Three Miles

They celebrated there.
Birthdays. Graduations.
Their parent’s 40th Anniversary. 
It’s gone now. The Fish House.
Like everything else on that beach.
Like their dad, who passed 
a few months after they’d
celebrated he and mom’s 50th.

They rode there. 
On Saturday mornings
On the Harley she’d surprised
Him with for his birthday.
Wind blown and laughing
They’d always stop in.
To grab a bite. 
For the friendly welcome. 
It’s gone now too,
Sharon’s Cafe. Another
casualty of that day.

They walked hand-in-hand
on the public pier.
Watching sunsets.
Falling in love.
He proposed there.
On one knee. 
Tears in her eyes.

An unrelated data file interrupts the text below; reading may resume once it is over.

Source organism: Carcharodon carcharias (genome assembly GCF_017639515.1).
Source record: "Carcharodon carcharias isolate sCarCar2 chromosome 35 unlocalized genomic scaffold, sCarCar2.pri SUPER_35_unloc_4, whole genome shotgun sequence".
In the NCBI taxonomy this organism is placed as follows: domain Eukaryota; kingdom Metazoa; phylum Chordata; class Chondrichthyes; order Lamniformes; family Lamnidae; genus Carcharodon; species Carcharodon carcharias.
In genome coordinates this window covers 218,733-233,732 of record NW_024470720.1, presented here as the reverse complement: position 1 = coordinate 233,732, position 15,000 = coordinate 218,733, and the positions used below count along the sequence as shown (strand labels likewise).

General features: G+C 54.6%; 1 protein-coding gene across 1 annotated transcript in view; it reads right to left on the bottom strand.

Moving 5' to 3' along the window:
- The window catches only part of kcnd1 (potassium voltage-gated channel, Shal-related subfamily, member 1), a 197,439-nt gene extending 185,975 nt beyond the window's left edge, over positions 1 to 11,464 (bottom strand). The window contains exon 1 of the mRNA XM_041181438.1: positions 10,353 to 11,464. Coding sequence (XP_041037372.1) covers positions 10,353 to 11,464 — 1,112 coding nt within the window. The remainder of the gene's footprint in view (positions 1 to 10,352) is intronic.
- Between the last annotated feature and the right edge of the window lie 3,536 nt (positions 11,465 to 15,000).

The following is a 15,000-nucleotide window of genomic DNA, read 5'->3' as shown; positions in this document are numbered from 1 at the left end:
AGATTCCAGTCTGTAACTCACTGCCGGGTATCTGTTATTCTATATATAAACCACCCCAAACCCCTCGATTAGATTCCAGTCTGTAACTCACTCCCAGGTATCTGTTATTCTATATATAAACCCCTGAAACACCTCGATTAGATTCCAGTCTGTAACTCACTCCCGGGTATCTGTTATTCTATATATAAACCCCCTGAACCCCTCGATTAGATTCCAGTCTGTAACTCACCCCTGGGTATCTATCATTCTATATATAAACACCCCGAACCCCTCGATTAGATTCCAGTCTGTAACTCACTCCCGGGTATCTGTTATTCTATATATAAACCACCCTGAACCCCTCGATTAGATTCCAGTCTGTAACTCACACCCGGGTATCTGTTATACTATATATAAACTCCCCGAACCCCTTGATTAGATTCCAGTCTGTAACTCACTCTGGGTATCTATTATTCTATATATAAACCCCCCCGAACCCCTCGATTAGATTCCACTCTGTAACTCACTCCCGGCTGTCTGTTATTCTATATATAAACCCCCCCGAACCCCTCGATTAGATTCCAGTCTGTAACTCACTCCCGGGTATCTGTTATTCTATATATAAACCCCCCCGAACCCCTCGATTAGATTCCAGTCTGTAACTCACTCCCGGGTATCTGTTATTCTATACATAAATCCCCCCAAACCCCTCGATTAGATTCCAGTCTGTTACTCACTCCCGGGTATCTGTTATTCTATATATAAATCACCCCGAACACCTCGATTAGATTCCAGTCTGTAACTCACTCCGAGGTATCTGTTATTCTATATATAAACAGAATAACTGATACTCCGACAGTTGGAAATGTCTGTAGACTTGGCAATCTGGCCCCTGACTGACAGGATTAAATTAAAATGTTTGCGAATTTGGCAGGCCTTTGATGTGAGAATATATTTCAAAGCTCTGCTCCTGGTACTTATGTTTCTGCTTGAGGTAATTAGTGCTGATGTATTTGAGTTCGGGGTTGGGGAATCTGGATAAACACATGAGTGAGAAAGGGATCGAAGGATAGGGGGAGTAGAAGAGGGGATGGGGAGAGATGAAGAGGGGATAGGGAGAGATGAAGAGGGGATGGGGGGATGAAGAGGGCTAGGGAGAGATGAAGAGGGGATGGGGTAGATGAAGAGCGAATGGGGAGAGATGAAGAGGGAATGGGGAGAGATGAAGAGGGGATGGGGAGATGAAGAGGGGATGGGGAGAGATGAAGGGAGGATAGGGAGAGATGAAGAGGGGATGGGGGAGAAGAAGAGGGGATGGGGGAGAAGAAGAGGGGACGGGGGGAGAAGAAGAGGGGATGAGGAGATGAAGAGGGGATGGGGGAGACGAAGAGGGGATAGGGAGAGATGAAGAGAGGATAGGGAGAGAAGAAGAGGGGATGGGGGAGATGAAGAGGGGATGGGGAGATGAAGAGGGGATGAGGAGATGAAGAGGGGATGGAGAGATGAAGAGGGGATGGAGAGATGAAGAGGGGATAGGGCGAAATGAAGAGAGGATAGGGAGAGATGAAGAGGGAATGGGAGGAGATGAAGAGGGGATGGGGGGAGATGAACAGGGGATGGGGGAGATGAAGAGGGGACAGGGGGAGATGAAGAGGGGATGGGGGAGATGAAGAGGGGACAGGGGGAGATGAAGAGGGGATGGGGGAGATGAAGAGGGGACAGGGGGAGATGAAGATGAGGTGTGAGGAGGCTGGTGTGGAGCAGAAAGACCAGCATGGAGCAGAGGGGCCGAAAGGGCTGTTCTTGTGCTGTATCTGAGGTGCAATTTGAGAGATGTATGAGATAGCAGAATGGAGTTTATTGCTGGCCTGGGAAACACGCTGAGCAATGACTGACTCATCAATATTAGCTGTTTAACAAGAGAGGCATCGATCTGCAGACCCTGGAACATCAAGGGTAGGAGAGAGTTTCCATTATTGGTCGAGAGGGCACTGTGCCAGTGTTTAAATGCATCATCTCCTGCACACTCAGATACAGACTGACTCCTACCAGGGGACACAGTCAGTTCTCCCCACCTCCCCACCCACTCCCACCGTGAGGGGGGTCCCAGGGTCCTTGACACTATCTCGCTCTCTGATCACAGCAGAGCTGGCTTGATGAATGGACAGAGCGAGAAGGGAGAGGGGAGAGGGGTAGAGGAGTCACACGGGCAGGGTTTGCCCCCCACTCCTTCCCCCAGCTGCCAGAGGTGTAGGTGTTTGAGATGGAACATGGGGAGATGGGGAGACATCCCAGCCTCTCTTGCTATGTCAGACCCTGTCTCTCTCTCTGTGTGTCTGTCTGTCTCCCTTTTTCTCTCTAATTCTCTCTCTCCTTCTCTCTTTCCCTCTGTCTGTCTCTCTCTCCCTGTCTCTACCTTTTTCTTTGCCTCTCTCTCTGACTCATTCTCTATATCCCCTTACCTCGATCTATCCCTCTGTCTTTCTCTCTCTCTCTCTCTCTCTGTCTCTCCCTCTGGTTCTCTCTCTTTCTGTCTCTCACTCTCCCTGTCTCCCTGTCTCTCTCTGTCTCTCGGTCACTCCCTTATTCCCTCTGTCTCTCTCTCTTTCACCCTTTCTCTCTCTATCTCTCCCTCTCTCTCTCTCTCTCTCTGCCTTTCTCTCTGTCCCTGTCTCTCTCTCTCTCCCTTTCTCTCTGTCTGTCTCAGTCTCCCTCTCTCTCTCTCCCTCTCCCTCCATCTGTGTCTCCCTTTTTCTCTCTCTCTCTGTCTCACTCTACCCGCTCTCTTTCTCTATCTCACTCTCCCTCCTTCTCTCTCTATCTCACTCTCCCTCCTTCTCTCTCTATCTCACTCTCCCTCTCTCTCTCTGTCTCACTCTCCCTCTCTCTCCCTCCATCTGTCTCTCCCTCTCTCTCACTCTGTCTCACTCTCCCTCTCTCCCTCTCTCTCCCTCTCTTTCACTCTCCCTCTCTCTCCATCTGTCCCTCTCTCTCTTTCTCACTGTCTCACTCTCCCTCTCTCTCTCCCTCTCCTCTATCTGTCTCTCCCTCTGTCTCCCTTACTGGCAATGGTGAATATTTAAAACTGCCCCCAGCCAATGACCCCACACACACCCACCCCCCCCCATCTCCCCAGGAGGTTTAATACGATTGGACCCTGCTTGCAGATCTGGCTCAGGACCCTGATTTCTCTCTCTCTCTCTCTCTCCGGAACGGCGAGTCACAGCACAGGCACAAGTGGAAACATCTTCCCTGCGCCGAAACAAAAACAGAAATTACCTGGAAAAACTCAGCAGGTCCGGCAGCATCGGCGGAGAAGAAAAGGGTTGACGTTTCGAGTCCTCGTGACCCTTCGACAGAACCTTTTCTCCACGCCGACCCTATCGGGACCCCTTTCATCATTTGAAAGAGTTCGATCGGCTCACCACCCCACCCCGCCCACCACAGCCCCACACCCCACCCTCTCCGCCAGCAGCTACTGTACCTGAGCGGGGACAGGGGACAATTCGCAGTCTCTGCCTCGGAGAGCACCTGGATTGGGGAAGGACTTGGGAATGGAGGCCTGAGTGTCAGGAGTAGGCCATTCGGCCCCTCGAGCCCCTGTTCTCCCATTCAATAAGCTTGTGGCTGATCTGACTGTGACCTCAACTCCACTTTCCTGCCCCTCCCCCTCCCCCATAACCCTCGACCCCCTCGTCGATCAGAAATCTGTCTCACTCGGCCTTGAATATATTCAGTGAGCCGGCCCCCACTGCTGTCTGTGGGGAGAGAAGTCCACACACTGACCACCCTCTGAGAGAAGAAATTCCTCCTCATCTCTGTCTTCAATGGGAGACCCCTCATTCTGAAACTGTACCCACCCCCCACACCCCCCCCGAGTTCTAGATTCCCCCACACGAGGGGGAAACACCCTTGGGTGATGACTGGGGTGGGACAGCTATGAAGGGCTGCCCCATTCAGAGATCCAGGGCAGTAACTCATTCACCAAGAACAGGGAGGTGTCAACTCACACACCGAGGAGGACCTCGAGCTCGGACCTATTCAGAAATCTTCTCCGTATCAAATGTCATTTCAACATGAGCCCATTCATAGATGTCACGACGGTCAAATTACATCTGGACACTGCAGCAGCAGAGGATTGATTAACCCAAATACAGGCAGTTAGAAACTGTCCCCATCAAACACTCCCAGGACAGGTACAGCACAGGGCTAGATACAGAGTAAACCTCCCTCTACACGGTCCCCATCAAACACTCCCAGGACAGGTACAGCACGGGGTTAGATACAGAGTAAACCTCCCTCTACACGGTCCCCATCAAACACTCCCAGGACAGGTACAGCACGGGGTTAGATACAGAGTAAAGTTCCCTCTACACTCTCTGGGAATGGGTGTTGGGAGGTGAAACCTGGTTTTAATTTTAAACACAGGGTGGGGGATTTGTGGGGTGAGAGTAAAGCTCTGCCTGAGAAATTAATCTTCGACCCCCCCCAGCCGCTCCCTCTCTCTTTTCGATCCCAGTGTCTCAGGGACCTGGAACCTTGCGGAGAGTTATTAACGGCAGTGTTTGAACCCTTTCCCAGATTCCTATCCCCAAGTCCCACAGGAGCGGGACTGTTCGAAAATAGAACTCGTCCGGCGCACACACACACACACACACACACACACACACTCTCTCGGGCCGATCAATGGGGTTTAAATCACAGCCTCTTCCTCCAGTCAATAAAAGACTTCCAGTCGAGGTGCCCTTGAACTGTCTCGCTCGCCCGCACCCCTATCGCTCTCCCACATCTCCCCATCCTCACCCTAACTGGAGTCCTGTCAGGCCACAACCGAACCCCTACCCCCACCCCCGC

She said yes. 
That was ten years ago. 
They’re still going strong,
though the pier,
where it all started,
no longer stands.
Some things remain sturdy
in memory only.

The Forgotten Coast it’s called.
Unmarried by commerce.
Quaint.
Charming.
Pristine.
Ground Zero they call it now.
The epicenter. 
Obliterated.
War zone.
Devastated.

Mexico Beach Strong.
Spray painted on debris.
On remains of buildings.
On upturned sidewalks. 
Three miles of unforgettable coast.
Three miles of unforgettable strength.
Three miles of unforgettable determination.
Three miles.
It seems so much farther now.

© 2019 Jennifer N. Fenwick
Photo by Tony Miller

In the Eye of the Storm: Stories of Survival and Hope from the Florida Panhandle. Coming to Amazon January 24.